In this technique all cell sectors in the MS Active Set contribute to the control of the MS data rate. This control is referred to as being symmetric, with the MS active Set members controlling the MS ramp-up with an OR-of-DOWN rule followed by OR-of-HOLD rule. This technique has an advantage that in all BSs communicating with the MS will contribute to the control the data rate of the MS transmission and so the ROT of a base station is less dramatically affected by any single MS and is more controlled. The technique operates similarly in both soft handoff and cell switching.
However, there are multiple problems with this technique, particularly in scenarios where the multiple base stations in soft-handoff are not co-located and the decoding decisions of each are not known to other base stations by the time each BS makes its rate control decision. For example, in a system with hybrid automatic repeat request (HARQ), a new packet is not transmitted by a MS until it receives ACK from one of the base stations in soft-handoff or until the MS has transmitted a packet for maximum allowed number of times. Therefore, when the previous transmission is not the last transmission of a packet, the base station doesn't know whether it can schedule the MS for a new transmission unless it decodes the previous transmission and ACKs the mobile station. In absence of this knowledge, the BS that doesn't ACK the mobile stations previous transmission may send a HOLD command to save power on the forward link. However, by OR-of-HOLD rule, the MS will not be able to increase its transmission rate unless all the base stations ACK the mobile station at the same time. To circumvent this problem, the base station that doesn't ACK the MS has to send an UP rate control command all the time. This includes the times when MS is not transmitting anything on its reverse packet channel since the base station may not be able to distinguish no transmission from transmission not decoded. This is highly power inefficient, since each BS wastes the forward-link power in sending an UP rate control command all those times, the base station doesn't send an ACK to the mobile station.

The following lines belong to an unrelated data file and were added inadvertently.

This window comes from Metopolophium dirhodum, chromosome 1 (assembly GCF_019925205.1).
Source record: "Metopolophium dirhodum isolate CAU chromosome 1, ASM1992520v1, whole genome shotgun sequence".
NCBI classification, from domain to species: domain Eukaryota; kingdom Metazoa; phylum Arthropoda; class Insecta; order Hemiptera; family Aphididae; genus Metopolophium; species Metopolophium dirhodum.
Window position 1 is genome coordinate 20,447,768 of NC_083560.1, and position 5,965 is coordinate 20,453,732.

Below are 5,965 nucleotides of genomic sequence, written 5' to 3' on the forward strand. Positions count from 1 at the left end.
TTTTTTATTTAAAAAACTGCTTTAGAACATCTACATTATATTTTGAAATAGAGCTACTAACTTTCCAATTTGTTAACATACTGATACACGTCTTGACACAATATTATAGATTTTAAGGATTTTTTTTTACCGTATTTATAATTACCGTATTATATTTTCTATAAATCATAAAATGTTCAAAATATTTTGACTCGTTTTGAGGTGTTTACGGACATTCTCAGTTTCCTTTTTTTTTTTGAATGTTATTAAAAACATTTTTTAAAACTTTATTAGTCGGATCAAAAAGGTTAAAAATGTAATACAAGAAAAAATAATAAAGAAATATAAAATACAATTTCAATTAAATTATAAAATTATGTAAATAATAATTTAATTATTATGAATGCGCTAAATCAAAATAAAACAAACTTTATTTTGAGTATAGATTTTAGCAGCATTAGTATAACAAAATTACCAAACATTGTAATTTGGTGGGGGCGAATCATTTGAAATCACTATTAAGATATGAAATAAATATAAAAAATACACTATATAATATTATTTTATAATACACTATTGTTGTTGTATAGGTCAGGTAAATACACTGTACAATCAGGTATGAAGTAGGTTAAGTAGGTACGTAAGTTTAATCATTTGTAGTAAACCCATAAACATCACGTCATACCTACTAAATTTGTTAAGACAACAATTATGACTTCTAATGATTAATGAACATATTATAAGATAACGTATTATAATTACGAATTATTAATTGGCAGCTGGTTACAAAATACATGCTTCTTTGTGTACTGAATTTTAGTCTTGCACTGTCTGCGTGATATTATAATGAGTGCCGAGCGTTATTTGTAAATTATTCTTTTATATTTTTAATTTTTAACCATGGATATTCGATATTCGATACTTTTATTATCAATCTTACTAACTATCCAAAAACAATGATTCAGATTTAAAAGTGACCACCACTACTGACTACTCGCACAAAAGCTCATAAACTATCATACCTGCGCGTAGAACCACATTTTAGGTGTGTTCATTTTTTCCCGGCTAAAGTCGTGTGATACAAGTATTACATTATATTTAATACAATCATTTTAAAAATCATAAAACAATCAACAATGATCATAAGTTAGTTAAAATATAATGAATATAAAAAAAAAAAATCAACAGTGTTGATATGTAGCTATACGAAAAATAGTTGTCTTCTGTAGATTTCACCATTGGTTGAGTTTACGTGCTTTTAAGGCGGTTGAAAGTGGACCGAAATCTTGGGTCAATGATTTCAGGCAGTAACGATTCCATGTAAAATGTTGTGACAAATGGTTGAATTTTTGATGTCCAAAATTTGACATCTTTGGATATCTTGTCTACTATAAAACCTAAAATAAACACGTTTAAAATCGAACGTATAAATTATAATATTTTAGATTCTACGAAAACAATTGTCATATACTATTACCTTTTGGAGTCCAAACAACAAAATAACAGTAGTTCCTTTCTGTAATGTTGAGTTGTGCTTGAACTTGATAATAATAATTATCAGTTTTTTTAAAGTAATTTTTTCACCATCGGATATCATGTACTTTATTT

In this embodiment, all cell sectors in the MS Active Set control the MS ramp-up with an OR-of-DOWN rule followed by OR-of-HOLD rule, similar to Case III. However, unlike Case III, the control is asymmetric with the primary BS providing the fundamental regulation of the MS data rate ramp-up while the non-primary BSs provide congestion control. In other words, the primary sector sends a tri-state rate control (−1, 0, +1) command based on a desired QoS to the MS where no transmission (0) on rate control bit in rate control channel corresponds to the HOLD. Non-primary BSs sends an ON-OFF (−1, 0) rate control bit where no transmission (0) corresponds to UP or Don't Care while an ON state corresponds to DOWN. The non-primary BS may send rate control command based on the congestion level of the respective non-primary BS. The non-primary BSs send an UP rate command to the MS if the non-primary BS is not congested and a DOWN rate command if the non-primary BS is congested. For example, the non-primary BS may send an UP rate command if its ROT indicates a low congestion level and a DOWN rate command if its ROT indicates a high congestion level. In this embodiment, the rate control bit from BS 206 may be common to all mobile stations 202 for which the BS 206 is non-primary.